Call Centers: Gearing Up for the Electronic Hub of the (near) Future

By Bosco, Pearl | American Banker, September 15, 1997 | Go to article overview

Call Centers: Gearing Up for the Electronic Hub of the (near) Future


Bosco, Pearl, American Banker


Banks set on optimal service are integrating channels and databases for the ultimate cross-sell opportunity. Just look to costs, financial and otherwise, and make sure your center works efficiently.

The millennium is nigh, but the age of miracles hasn't passed. That's the drill about the call center of the not-too-distant future, three years, by most accounts. It will integrate all channels, echo the retail chain mantra of "consistent customer experience" (uniformity and reliability), and, mirabili dictu, present the ultimate cross-selling opportunity for financial services, in real time. What more could bankers ask for?

The popularity of the telephone itself makes call centers the natural hub for electronic delivery for both consumers and banks, reports Ian Rubin, technical analyst at The Tower Group in Needham, MA. Echoing the views of others, he says, "A lot of financial service customers are accustomed to using the phone. It is ubiquitous, cost effective, comfortable, and accessible. A lot of the infrastructure in place at larger institutions for the phone channel can support the fax, Internet, and emerging channels."

technology in the air

At the same time, through a host of messages from the manufacturing arena such as "Quality is job one" and "Anything, anytime," consumers are becoming oriented to technology packaged in manageable ways, according to Dominick Cavuoto, consulting partner in charge of financial services electronic commerce, KPMG Peat Marwick LLP. "Think of the scanner at the supermarket checkout counter or the wand at the gas station which automatically starts the pump and charges your account," he says.

Some industry experts argue that since revenue momentum is a problem in banking, the call center, a focal point of customer information and contact, will become more important for proactive marketing, sales, and customer retention as well as service. It will almost equal the branch network, which will concentrate on service, reports Ladd Willis, executive vice president of First Manhattan Consulting Group. "A couple of years ago (we expected) the branch to become the sales organization. Instead, 75 percent of the sales in branches produced unprofitable relationships." The call center is the logical point to pull information together so that wherever the customer interacts, the bank turns the point of contact to a sale or retention activity. "You must monitor customers and flag their needs or they may be targeted by the competition," he adds.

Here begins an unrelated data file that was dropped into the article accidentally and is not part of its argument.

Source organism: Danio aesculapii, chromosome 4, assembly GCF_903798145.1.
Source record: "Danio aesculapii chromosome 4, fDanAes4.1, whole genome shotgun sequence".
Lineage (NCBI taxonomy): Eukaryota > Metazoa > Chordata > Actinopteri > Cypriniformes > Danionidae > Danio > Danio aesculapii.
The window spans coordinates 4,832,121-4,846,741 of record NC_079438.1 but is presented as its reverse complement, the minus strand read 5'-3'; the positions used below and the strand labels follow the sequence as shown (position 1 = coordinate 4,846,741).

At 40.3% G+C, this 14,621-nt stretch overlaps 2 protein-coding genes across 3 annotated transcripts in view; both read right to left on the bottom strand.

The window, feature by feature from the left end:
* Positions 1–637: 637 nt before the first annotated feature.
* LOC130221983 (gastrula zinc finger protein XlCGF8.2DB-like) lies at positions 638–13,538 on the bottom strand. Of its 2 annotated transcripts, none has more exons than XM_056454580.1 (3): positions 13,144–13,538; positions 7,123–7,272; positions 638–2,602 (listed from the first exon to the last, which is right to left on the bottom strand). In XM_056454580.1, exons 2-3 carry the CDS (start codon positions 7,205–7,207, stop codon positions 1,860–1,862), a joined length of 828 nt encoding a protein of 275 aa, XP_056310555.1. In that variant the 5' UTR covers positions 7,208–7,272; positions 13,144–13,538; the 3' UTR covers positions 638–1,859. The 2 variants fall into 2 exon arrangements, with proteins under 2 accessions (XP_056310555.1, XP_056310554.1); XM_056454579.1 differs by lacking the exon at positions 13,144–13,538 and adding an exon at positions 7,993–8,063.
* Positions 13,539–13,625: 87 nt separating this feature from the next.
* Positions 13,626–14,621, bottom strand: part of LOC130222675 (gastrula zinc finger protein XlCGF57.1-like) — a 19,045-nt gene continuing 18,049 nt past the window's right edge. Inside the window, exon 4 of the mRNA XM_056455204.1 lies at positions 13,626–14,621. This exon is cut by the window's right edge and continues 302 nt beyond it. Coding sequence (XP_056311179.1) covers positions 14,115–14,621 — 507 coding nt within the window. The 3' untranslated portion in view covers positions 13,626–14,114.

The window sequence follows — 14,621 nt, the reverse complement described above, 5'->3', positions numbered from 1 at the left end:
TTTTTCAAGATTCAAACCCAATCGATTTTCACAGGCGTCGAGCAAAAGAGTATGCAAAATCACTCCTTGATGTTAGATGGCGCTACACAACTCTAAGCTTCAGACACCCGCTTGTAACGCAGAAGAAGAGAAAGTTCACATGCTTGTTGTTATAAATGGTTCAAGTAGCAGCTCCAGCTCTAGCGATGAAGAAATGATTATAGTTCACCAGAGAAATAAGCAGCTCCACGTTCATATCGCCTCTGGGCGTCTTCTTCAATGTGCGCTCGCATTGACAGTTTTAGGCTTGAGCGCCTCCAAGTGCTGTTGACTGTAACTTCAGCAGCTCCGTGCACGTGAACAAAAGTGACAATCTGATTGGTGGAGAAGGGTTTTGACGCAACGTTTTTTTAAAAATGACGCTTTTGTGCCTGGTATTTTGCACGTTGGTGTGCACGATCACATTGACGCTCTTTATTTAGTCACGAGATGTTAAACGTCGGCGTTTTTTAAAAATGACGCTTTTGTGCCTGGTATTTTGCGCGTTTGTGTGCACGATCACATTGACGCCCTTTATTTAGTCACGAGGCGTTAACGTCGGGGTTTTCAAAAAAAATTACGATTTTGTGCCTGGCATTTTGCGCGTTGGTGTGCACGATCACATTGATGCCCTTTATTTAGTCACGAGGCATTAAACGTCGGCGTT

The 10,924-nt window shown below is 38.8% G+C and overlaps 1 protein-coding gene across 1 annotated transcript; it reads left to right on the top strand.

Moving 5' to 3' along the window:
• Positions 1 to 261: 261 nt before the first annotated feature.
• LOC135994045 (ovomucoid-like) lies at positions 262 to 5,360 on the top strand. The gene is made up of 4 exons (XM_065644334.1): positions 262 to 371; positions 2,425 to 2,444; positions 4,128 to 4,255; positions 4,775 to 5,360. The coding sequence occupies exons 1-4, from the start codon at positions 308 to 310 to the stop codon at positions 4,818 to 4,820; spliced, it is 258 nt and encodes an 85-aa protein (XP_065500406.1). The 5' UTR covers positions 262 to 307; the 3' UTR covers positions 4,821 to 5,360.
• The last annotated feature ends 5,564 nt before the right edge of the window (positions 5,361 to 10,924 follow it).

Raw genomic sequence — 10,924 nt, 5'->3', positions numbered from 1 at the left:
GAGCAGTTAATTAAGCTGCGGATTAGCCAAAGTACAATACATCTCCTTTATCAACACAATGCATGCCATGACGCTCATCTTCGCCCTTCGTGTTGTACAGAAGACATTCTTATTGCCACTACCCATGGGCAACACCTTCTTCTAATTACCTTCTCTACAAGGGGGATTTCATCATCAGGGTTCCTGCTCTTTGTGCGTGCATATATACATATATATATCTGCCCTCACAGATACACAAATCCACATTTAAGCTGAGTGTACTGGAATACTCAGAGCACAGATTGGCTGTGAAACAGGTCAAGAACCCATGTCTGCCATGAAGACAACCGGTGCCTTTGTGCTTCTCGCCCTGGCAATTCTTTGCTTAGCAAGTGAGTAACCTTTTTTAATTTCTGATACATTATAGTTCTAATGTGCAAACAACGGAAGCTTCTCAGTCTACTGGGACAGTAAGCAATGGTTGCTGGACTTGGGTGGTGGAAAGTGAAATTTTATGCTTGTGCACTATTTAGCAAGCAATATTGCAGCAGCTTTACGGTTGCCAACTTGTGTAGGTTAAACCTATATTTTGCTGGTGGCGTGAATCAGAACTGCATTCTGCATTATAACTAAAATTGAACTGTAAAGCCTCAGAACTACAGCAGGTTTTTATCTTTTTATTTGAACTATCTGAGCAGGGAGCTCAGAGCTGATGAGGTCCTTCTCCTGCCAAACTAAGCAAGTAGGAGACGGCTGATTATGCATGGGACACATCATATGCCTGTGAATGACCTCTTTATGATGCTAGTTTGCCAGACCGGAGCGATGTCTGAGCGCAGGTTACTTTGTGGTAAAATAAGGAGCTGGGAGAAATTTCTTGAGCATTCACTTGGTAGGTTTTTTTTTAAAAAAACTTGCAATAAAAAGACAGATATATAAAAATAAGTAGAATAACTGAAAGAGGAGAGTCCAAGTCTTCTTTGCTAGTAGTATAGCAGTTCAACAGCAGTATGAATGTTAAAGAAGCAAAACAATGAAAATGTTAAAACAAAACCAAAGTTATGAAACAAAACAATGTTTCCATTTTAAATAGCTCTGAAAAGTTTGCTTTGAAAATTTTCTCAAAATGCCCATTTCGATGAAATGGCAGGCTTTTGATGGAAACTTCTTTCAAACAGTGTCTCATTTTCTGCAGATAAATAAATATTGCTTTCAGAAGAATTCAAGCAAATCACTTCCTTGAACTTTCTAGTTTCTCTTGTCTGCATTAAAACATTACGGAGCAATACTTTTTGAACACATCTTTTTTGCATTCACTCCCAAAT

So what's the hold-up in building a multi-media call center operation? The ramifications of year 2000, at the moment. "Banks are overwhelmed by the people and huge resources devoted to it," says Anne Livingston, payments systems coordinator at the American Bankers Association (ABA), Washington, DC. When IT says something about call centers, the bank says 'Get in line.' It's a problem of where it falls in the food chain."

Trepidation about cost, personnel, organizational change and lack of political will are more constant factors. The question of where the responsibility sits for such a decision varies with each institution. At PNC Bank Corp. ($73.2 billion in assets) in Pittsburgh, PA, executive vice president Frederick J. Gronbacher took that lead. In July of this year the call center took 2.9 million calls; 965,000 were answered in person.

The bank is organized into market segments and components. Segments include private banking, small business banking, American Automobile Association (AAA) members, and mass market. Products include loans, credit cards, deposits, and investment products. Channels include branches and the National Financial Services Center, PNC's direct bank responsible for the telephone and online activities: ATMs, PC banking, kiosks, and the Internet. "Once you divide business into components (manufacturing refers to products; sales to customer segments; delivery to service, sales), you try to manage each business to its value proposition," he says. …

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